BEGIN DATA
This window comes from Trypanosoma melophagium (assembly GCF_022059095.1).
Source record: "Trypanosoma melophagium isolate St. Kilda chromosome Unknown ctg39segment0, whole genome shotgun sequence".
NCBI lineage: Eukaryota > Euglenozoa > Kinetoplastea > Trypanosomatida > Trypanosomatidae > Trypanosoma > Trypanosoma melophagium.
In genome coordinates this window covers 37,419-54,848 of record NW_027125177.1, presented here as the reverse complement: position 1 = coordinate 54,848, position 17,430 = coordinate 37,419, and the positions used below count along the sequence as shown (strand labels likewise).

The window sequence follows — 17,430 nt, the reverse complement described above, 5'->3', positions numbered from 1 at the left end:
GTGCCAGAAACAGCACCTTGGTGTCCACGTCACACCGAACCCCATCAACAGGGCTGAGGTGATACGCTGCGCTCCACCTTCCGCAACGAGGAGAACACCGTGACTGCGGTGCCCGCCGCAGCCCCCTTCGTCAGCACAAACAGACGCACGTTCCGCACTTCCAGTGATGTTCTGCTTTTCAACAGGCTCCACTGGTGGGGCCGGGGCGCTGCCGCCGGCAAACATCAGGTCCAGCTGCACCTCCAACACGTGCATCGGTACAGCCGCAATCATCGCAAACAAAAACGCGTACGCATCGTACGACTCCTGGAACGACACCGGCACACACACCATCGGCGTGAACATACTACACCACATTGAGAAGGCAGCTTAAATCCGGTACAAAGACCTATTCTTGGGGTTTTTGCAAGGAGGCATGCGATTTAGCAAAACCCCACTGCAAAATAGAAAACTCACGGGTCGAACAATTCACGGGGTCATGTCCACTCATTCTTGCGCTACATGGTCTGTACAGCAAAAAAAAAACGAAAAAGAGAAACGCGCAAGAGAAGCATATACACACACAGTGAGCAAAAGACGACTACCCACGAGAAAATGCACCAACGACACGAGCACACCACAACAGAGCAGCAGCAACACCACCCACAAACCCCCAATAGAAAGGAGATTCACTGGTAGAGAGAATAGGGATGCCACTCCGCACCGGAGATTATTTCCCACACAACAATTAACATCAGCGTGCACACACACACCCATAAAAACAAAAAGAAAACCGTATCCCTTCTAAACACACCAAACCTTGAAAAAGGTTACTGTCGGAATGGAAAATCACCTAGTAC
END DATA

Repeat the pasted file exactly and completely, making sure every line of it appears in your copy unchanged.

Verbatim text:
This window comes from Trypanosoma melophagium (assembly GCF_022059095.1).
Source record: "Trypanosoma melophagium isolate St. Kilda chromosome Unknown ctg39segment0, whole genome shotgun sequence".
NCBI lineage: Eukaryota > Euglenozoa > Kinetoplastea > Trypanosomatida > Trypanosomatidae > Trypanosoma > Trypanosoma melophagium.
In genome coordinates this window covers 37,419-54,848 of record NW_027125177.1, presented here as the reverse complement: position 1 = coordinate 54,848, position 17,430 = coordinate 37,419, and the positions used below count along the sequence as shown (strand labels likewise).

The window sequence follows — 17,430 nt, the reverse complement described above, 5'->3', positions numbered from 1 at the left end:
GTGCCAGAAACAGCACCTTGGTGTCCACGTCACACCGAACCCCATCAACAGGGCTGAGGTGATACGCTGCGCTCCACCTTCCGCAACGAGGAGAACACCGTGACTGCGGTGCCCGCCGCAGCCCCCTTCGTCAGCACAAACAGACGCACGTTCCGCACTTCCAGTGATGTTCTGCTTTTCAACAGGCTCCACTGGTGGGGCCGGGGCGCTGCCGCCGGCAAACATCAGGTCCAGCTGCACCTCCAACACGTGCATCGGTACAGCCGCAATCATCGCAAACAAAAACGCGTACGCATCGTACGACTCCTGGAACGACACCGGCACACACACCATCGGCGTGAACATACTACACCACATTGAGAAGGCAGCTTAAATCCGGTACAAAGACCTATTCTTGGGGTTTTTGCAAGGAGGCATGCGATTTAGCAAAACCCCACTGCAAAATAGAAAACTCACGGGTCGAACAATTCACGGGGTCATGTCCACTCATTCTTGCGCTACATGGTCTGTACAGCAAAAAAAAAACGAAAAAGAGAAACGCGCAAGAGAAGCATATACACACACAGTGAGCAAAAGACGACTACCCACGAGAAAATGCACCAACGACACGAGCACACCACAACAGAGCAGCAGCAACACCACCCACAAACCCCCAATAGAAAGGAGATTCACTGGTAGAGAGAATAGGGATGCCACTCCGCACCGGAGATTATTTCCCACACAACAATTAACATCAGCGTGCACACACACACCCATAAAAACAAAAAGAAAACCGTATCCCTTCTAAACACACCAAACCTTGAAAAAGGTTACTGTCGGAATGGAAAATCACCTAGTAC